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PEWS - SEATING FOR THE LAITY 
From about 1400 until the 1530, seating arrangements in the churches became more prone to use pews.  Previously the naves had been open spaces where the lay populace moved about, invariably standing for services.  Thus when seating began, it was usual to construct benches only for center of the nave, leaving considerable space in front of the chancel screen for the nave altars, the pulpit, and performance of morality and mystery plays. Like the misericords of the 14th century, the elaborately carved pews often incorporated fanciful beasts and human caricatures as well as images of saints. Towards 1500, series of the sacraments or the seven deadly sins, as in Wigginhall St. Germans, appeared.  (See J. Charles Cox, Bench-Ends in English Churches, New York, 1916).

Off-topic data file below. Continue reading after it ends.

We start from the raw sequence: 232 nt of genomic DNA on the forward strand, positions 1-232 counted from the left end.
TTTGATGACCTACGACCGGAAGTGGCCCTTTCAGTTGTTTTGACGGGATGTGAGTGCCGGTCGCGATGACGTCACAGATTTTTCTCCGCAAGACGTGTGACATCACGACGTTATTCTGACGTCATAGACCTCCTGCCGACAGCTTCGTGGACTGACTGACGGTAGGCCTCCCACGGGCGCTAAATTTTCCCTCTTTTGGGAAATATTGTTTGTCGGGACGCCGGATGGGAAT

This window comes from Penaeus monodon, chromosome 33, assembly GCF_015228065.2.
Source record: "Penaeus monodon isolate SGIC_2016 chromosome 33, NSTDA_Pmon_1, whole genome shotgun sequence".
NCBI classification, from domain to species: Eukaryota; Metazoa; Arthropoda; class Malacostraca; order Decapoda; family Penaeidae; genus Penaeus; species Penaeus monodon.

19a Wigginhall - St. Germans (Norfolk), nave pews about 1500.  
                           19b Wigginhall - St. Germans nave pew, detail of lust  
                           19c Dennington (Suffolk) Church of St. Mary, pews, 15th cent.